[dropcap]L[/dropcap]ast month, the National Literacy Trust (NLT) published results of a survey, revealing that fewer children are reading outside of school, with just a quarter of children reading for pleasure.
So how worried do we have to be about the attractiveness of books? Are they attractive? Are books dead?
It is tempting to think that reading is getting more passé by the day. Many articles about the NLT’s survey blamed the decline in reading on the increasingly accessible entertainment technologies. Something I’ve noticed is that even children in pushchairs are playing Angry Birds on their parents’ iPads, a sight that is not all that uncommon in our age.
However, whilst the smartphone may appear to be the new way to pacify children, I wonder whether the issue is a bit more complex than focusing on apps and websites as the sole source of blame. I don’t feel like electronic play has to necessarily suppress literacy. Is the idea that parents to treat Angry Birds as a narrative too ridiculous to suggest? “Why do you think the birds and pigs are fighting? What does this say about the world?”
In fact, while I think books are an integral foundation for good reading, writing and speaking skills, I wonder what we can do to stop ourselves from losing these children to a lifetime alienated from the joy of stories. When we see such disheartening statistics, is there a way to ameliorate them? Surely there is a possibility to promote literacy online as well as in physical books?
I do think there is legitimacy in the fear that literary rates correlate with the decline of reading of books for pleasure. Yet we can’t ignore the Apple-logoed elephant in the room. I do understand the fears of a heavy reliance on technology: the threat of strained eyes, lack of sleep, the antisocial element, the bottomlessness of the internet (strangely enough, there were similar fears when the popular novel first gained precedence).
If anything, the part of the report that concerned me most was the idea that children were actively put off from books by their peers because books are seen to be “embarrassing” or “geeky”. The fact that children are put off in general from something that would otherwise enrich their minds substantiates fears about illiteracy. The question of the attractiveness of books therefore comes to the forefront – are books a thing of the past, even for children?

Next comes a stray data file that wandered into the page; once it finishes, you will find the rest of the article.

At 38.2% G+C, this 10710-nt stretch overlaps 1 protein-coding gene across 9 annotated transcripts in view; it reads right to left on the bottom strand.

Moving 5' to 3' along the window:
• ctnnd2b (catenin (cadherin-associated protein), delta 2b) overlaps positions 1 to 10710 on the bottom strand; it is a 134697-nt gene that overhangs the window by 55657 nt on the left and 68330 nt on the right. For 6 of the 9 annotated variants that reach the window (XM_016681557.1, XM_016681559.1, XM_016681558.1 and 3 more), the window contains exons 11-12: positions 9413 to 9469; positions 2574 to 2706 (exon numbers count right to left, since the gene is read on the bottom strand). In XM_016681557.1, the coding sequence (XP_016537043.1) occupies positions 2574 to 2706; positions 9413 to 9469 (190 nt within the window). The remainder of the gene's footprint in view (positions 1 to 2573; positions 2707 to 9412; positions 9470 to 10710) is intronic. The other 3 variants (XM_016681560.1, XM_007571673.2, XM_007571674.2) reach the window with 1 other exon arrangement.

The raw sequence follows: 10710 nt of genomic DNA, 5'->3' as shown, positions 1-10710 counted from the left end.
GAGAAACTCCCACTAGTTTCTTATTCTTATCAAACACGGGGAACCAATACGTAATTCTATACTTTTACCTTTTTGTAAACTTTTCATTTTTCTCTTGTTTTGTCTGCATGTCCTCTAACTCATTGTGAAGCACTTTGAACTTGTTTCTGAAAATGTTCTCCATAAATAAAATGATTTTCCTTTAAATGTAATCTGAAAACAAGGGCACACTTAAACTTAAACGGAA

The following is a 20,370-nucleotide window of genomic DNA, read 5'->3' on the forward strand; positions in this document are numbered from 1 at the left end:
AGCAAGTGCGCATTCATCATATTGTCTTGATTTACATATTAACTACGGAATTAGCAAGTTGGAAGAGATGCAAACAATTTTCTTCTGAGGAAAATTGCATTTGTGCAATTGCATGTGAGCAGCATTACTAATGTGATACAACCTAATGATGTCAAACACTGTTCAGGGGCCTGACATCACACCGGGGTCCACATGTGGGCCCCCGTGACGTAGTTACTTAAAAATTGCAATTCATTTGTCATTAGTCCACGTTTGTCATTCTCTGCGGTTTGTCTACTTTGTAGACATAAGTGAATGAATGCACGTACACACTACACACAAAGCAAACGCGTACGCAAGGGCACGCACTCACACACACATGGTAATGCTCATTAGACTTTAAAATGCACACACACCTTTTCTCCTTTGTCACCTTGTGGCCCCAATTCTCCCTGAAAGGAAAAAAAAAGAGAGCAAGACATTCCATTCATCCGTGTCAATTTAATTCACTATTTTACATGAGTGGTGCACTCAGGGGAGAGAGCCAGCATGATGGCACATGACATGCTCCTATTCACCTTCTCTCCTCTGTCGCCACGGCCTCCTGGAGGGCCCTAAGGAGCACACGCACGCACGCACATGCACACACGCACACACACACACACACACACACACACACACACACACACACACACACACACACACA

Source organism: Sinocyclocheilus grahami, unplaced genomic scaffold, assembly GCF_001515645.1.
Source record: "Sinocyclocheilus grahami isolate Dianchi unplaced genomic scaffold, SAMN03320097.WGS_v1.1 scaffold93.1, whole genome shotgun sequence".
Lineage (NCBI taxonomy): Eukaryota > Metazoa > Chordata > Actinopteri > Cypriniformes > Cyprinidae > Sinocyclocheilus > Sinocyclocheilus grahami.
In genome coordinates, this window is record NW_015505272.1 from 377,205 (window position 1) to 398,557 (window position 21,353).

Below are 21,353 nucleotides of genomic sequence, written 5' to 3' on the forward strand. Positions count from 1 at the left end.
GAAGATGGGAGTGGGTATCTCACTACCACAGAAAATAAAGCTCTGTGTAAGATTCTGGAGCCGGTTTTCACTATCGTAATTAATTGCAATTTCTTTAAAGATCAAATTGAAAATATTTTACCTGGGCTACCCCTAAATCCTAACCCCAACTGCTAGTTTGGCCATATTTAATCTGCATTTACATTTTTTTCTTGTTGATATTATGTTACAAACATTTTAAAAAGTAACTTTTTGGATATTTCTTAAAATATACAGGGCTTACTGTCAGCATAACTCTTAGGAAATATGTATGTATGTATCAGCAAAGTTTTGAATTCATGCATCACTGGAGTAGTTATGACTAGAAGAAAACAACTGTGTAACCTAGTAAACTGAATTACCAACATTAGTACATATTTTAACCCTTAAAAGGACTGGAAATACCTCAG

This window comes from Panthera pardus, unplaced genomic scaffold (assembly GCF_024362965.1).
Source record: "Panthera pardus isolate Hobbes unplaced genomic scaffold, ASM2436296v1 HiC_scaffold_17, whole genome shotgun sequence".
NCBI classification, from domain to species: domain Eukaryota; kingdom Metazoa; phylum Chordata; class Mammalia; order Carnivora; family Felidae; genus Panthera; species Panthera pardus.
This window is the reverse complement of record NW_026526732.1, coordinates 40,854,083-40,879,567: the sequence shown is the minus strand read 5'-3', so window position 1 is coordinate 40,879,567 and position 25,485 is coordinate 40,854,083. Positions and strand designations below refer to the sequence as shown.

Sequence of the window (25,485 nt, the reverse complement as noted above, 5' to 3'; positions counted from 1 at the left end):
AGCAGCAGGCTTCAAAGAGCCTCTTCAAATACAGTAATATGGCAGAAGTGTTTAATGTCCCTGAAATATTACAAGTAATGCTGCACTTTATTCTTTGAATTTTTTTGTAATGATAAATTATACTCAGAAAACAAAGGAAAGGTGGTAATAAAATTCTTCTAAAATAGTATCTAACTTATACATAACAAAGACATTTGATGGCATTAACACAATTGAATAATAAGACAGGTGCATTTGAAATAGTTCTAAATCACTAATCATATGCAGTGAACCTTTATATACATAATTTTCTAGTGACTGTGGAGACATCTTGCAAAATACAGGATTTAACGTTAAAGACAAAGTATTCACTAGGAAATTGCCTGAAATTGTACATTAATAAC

It’s not too late to help those who have an aptitude for reading books but who may have been put off by outside influences. Projects like Warwick Volunteers’ own ‘Right to Read’ allows volunteers to go into classrooms to help with student literacy and often dispel the fears articulated in the aforementioned articles. Warwick volunteer Louise Boeckmans said: “Unlike what [the articles] suggest, I’ve found that children were very enthusiastic about reading. This only increased as the Right to Read project continued. This wasn’t just for the good readers but from my experience, I found that even the children who were struggling with reading were equally excited and couldn’t wait to read whenever I went into the school.”
Therefore, it seems that it’s not that children lack the ability or attention to read; it’s just that books sometimes need to become attractive. The Books section at the Boar therefore decided to quiz Warwick students on their perception of the attractiveness of books compared with their childhood…
Are books attractive? The survey.
Of course being the Books section of a university newspaper, we knew that the demographic of those who were answering our survey would probably be a bit more biased towards the magic of books. Warwick is an academic institution after all.
Whilst we had many people from English Literature based degrees answer our survey, we also had people from Sociology, MORSE, Computer Science, Politics and Philosophy and Electronic Engineering to name a few.